Working With a Wedding Hairstylist

A bad hair day on your wedding day is simply not an option. Seek professional help to get gorgeous bridal tresses.
by The Knot
Bride getting her hair done
photo by Tim Ryan Smith Studio

You may be lucky enough to have a hairstylist who you trust completely, who knows your hair better than anyone else and can create your dream wedding hairstyle. If you don't, well, you'll simply need do some research. Ask other brides whose hairstyles you've admired, then look into a few bridal salons. Once you've garnered a list of options, it's time to set up consultations—that's the only way to determine if a hairstylist is right for you. Skip this step and your wedding look may be more hair raising than head turning.

Come Prepared

When you're meeting with your wedding hairstylist for the first time, keep in mind that since they don't know your personal tastes, you'll need to show as well as tell. The best way is to gather photos of hairstyles you like from magazines, Pinterest and other sites online. You can even bring pictures of yourself that show the way you want to look—anything that will give them a hint about what kind of style you're seeking.

Another smart idea: Wear white to your consultation (even a white T-shirt) so you can see how your hair color looks paired with a white hue. You could also choose a shirt with a neckline similar to your gown, since different hairstyles lend themselves to particular necklines. It's also important to bring along any accessories you plan to wear in your hair, whether it's a headpiece, hairpin or veil (if you're wearing one)—it will make your hairstyle look different. If your hair accessory hasn't arrived yet, if a friend has something similar, ask her if you could borrow it. Or bring along a photo, so at least the stylist knows what to expect.

Document It

Speaking of photos, you'll want to snap a few with your phone. Once the stylist starts manipulating your tresses, ask them to take a photo of each finished look from four different angles: front, back and both sides. That way, you'll be able to see how you look from all views, and you'll get an idea of how the stylist's work translates to photographs. If there's one particular style you like, ask them to write down exactly which products and techniques were used. Since a wedding consultation can take place months before your actual event, it's important to keep notes and take pictures so you can both remember what worked.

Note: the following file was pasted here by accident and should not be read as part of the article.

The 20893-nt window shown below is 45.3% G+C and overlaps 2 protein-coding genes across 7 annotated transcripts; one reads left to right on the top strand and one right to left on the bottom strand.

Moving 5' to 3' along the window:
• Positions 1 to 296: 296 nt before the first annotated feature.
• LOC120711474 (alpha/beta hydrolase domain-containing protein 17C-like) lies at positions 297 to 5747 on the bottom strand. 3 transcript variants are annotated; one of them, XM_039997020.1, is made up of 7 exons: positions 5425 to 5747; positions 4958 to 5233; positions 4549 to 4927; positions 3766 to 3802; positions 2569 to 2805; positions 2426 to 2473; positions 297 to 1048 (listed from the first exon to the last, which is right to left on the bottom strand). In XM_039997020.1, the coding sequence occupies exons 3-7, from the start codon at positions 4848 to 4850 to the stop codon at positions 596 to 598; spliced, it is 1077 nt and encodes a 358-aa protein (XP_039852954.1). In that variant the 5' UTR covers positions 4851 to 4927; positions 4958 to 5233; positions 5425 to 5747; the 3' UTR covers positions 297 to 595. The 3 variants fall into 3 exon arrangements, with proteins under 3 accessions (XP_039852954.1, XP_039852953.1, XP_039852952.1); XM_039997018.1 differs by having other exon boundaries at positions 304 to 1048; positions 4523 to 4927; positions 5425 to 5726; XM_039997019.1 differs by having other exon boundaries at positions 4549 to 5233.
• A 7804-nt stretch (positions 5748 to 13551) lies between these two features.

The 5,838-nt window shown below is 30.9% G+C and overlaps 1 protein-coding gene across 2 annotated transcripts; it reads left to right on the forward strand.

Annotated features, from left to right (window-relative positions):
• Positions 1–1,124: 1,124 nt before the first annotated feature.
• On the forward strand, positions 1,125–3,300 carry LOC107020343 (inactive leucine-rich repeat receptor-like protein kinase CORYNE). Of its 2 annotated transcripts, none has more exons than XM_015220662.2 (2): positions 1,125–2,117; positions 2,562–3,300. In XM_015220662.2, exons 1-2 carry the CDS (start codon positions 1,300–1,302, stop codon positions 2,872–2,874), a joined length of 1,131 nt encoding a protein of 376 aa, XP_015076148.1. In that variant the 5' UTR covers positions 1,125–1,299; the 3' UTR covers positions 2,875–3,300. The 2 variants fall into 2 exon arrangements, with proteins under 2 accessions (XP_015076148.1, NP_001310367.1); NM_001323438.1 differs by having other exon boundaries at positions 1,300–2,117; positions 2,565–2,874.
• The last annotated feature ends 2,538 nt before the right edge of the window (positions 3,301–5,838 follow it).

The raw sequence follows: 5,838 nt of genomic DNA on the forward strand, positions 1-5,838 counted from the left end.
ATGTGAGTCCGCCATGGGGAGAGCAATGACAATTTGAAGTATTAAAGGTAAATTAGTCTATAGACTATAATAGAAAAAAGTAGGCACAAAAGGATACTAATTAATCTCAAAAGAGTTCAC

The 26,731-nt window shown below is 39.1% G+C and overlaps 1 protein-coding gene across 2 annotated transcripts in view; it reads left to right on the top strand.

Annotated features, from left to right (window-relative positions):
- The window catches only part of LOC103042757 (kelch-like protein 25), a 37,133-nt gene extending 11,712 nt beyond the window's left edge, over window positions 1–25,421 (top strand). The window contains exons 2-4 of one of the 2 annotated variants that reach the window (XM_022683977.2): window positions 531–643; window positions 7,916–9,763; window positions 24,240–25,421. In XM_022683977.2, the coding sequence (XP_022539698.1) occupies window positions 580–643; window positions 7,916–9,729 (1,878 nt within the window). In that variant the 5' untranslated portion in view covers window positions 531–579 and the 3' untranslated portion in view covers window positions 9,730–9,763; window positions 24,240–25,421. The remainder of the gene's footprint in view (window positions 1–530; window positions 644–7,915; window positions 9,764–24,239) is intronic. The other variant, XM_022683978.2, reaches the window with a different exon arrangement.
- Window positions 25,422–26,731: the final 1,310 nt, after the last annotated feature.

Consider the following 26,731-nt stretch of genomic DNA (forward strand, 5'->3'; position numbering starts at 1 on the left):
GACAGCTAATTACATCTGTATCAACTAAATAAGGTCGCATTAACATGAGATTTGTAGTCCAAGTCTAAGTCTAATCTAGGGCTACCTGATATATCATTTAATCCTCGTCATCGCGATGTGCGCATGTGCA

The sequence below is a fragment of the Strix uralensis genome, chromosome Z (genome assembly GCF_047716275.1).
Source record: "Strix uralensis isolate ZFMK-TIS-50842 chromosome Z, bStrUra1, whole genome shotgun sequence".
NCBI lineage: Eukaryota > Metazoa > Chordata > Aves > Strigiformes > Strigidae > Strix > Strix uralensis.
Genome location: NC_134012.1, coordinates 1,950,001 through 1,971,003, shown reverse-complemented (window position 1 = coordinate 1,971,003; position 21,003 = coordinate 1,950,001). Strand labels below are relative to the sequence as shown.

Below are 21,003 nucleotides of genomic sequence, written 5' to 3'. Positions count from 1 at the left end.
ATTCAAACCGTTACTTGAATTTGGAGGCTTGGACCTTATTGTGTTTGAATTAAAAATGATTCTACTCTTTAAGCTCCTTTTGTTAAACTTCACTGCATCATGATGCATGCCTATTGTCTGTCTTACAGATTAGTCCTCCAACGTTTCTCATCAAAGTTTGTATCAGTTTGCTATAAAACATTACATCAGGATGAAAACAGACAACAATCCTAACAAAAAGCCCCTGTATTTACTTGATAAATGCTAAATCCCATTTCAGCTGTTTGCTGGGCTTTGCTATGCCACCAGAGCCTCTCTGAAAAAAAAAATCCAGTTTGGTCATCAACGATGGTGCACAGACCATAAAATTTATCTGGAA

Know How to Hire

Before you hire a stylist you need to decide a few things: Do you want them to come to you on your wedding day, or would you rather go to the salon? Will they only do you hair or the bridal party's as well? Do you want them to stay with you throughout the day to do touch-ups before the photo session and reception? Discuss these options with your stylist. Of course, how long you hire a professional to stay with you depends on your budget and their time limitations.

Once you've decided who you're going to hire, hand over a deposit to save the date, and request a receipt. Another option is to have the stylist sign a formal contract, detailing everything you expect on the wedding day. It may seem overly obsessive, but this is not an ordinary hair appointment, so formalize the agreement.

Clock It

A great hair day on your wedding day all comes down to timing—which means you'll need to schedule your hair appointment at precisely the right moment. Do it too early and your coif could start to look stale just as the festivities are getting started, but if you start hairstyling too late, you'll feel rushed. During your hair trial run, time how long it takes to get your hair perfect, then allow that amount of time plus a half an hour of leeway. And schedule your hair appointment for as late as possible. For example, if photos are scheduled to begin at 4 p.m., and your hair takes an hour, schedule it for 2:30.

Do the 'Do

When the wedding day arrives, put your undergarments on under a button-front shirt so you'll be ready to slip on your dress when your hair is done and your headpiece and veil are in place. If your stylist is coming to you, set up a place for them next to a low table and sit in a chair with a low back so they'll have easy access to your hair. And make sure there are electrical outlets nearby for appliances like hair dryers, curling irons and electric rollers. If necessary, have an extension cord handy.

If you begin to become alarmed about the way the stylist is handling your tresses, calmly and respectfully suggest an alternative. You need expert help—that's why you hired a professional—but that expert must be willing to help you achieve the look you want. They should give you tips as well for keeping those luscious locks in place throughout the reception. Also, if your veil needs to be removed after the ceremony, ask about the best way to do it. After all, you want to show off those wonderful locks, don't you?


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